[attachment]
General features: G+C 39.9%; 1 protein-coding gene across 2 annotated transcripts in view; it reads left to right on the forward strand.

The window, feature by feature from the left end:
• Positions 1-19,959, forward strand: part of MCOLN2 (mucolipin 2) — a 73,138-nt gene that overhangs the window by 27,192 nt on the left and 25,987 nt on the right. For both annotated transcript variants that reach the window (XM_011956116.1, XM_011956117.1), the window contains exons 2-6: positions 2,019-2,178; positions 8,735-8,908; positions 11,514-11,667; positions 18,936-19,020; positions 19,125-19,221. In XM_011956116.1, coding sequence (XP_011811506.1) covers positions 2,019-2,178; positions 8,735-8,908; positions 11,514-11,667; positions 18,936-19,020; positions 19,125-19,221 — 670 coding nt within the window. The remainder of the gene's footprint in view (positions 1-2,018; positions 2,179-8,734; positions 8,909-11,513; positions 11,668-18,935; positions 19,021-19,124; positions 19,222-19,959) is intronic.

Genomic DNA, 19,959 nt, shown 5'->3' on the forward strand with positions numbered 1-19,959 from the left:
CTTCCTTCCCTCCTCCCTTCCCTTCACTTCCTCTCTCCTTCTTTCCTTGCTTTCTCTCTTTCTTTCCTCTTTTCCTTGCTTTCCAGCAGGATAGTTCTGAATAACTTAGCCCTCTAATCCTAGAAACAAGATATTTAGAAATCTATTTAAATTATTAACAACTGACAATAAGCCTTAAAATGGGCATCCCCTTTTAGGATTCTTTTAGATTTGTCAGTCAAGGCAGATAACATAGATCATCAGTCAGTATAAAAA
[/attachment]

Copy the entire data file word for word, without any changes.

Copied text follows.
General features: G+C 39.9%; 1 protein-coding gene across 2 annotated transcripts in view; it reads left to right on the forward strand.

The window, feature by feature from the left end:
• Positions 1-19,959, forward strand: part of MCOLN2 (mucolipin 2) — a 73,138-nt gene that overhangs the window by 27,192 nt on the left and 25,987 nt on the right. For both annotated transcript variants that reach the window (XM_011956116.1, XM_011956117.1), the window contains exons 2-6: positions 2,019-2,178; positions 8,735-8,908; positions 11,514-11,667; positions 18,936-19,020; positions 19,125-19,221. In XM_011956116.1, coding sequence (XP_011811506.1) covers positions 2,019-2,178; positions 8,735-8,908; positions 11,514-11,667; positions 18,936-19,020; positions 19,125-19,221 — 670 coding nt within the window. The remainder of the gene's footprint in view (positions 1-2,018; positions 2,179-8,734; positions 8,909-11,513; positions 11,668-18,935; positions 19,021-19,124; positions 19,222-19,959) is intronic.

Genomic DNA, 19,959 nt, shown 5'->3' on the forward strand with positions numbered 1-19,959 from the left:
CTTCCTTCCCTCCTCCCTTCCCTTCACTTCCTCTCTCCTTCTTTCCTTGCTTTCTCTCTTTCTTTCCTCTTTTCCTTGCTTTCCAGCAGGATAGTTCTGAATAACTTAGCCCTCTAATCCTAGAAACAAGATATTTAGAAATCTATTTAAATTATTAACAACTGACAATAAGCCTTAAAATGGGCATCCCCTTTTAGGATTCTTTTAGATTTGTCAGTCAAGGCAGATAACATAGATCATCAGTCAGTATAAAAA